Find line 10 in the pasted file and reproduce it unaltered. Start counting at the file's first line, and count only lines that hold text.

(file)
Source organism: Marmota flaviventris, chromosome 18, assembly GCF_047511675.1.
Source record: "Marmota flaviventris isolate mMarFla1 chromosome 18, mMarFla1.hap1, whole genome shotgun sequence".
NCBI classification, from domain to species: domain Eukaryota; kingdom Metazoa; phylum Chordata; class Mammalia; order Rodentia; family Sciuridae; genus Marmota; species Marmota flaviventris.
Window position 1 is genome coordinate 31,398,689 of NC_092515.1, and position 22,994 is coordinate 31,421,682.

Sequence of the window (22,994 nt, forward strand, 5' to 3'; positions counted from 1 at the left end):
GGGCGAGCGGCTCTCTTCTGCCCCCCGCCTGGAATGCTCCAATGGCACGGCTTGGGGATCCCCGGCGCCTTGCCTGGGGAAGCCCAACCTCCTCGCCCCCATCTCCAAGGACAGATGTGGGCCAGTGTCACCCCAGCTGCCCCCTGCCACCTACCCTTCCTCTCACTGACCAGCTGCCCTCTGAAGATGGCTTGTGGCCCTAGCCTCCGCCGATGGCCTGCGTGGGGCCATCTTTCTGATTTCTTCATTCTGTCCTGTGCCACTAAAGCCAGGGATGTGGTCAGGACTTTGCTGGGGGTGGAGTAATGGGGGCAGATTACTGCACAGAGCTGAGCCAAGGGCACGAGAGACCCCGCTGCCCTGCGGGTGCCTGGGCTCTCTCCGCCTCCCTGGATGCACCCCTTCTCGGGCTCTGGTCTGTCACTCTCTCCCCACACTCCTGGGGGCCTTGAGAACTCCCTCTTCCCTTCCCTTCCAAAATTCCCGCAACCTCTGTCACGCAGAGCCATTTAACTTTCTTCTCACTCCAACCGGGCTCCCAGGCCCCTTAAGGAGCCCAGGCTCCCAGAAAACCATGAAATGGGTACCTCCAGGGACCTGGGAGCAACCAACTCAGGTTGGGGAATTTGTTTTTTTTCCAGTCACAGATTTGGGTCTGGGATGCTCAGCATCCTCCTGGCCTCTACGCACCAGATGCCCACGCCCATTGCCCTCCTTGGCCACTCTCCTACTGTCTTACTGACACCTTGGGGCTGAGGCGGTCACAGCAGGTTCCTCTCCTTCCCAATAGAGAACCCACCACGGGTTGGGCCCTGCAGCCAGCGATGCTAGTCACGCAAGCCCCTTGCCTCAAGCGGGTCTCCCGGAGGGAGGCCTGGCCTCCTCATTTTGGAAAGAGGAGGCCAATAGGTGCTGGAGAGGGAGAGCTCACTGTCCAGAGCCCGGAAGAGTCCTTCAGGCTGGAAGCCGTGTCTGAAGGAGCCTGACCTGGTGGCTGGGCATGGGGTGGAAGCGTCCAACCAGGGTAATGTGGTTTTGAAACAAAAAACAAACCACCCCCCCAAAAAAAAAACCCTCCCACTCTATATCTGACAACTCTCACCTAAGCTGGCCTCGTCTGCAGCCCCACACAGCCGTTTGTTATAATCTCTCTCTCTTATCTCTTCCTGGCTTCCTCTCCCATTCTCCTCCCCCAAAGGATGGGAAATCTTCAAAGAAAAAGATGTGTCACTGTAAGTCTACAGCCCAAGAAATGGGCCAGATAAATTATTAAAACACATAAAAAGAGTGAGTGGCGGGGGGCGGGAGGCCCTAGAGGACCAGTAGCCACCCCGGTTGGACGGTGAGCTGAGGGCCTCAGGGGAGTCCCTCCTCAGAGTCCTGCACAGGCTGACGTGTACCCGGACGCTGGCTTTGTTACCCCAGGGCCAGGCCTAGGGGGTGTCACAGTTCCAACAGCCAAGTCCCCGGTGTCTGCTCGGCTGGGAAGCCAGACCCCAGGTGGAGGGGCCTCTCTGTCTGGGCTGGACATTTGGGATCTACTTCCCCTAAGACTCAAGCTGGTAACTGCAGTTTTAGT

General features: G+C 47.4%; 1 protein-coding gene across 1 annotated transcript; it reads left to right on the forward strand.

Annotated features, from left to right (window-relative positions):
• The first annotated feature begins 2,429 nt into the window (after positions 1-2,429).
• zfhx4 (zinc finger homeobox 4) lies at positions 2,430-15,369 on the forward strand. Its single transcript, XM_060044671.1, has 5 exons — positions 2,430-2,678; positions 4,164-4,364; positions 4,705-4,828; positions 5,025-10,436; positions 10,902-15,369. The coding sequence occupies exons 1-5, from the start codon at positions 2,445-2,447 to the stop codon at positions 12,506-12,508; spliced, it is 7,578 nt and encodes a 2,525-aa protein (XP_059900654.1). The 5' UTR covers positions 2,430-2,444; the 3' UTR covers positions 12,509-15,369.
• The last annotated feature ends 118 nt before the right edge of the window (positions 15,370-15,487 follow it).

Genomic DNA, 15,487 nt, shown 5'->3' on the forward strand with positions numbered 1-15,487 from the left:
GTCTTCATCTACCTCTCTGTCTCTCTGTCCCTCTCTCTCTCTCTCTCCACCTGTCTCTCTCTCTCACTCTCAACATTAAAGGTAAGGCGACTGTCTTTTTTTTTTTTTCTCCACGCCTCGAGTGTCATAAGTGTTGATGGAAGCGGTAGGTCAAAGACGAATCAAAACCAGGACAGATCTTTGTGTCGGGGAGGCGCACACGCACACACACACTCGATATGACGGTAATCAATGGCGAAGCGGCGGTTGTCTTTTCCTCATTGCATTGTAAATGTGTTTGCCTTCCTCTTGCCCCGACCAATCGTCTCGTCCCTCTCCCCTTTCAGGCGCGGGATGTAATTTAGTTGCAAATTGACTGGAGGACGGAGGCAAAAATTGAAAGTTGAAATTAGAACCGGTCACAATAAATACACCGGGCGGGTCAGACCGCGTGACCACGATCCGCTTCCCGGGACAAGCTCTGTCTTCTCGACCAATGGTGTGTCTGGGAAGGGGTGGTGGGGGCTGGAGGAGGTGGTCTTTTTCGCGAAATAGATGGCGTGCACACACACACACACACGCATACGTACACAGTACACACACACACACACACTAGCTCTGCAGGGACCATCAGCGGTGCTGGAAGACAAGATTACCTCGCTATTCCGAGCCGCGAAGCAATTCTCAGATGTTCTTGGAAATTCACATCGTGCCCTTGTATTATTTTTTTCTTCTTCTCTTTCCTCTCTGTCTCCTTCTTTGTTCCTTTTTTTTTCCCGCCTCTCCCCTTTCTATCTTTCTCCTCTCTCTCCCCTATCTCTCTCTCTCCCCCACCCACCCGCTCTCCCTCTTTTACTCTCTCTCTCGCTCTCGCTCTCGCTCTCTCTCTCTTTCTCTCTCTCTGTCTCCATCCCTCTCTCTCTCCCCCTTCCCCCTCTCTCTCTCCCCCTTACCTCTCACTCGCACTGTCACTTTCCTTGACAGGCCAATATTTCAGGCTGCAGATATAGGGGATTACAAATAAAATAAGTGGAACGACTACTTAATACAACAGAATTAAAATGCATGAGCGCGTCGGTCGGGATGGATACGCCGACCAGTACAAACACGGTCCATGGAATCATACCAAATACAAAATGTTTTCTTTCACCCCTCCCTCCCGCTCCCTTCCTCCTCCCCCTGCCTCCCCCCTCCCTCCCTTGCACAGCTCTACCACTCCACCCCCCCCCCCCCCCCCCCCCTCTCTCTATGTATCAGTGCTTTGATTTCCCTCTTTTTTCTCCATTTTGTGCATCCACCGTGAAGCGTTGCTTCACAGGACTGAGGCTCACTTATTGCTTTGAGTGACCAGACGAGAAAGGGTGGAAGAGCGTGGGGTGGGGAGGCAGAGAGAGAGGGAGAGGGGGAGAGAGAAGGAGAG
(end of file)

• zfhx4 (zinc finger homeobox 4) lies at positions 2,430-15,369 on the forward strand. Its single transcript, XM_060044671.1, has 5 exons — positions 2,430-2,678; positions 4,164-4,364; positions 4,705-4,828; positions 5,025-10,436; positions 10,902-15,369. The coding sequence occupies exons 1-5, from the start codon at positions 2,445-2,447 to the stop codon at positions 12,506-12,508; spliced, it is 7,578 nt and encodes a 2,525-aa protein (XP_059900654.1). The 5' UTR covers positions 2,430-2,444; the 3' UTR covers positions 12,509-15,369.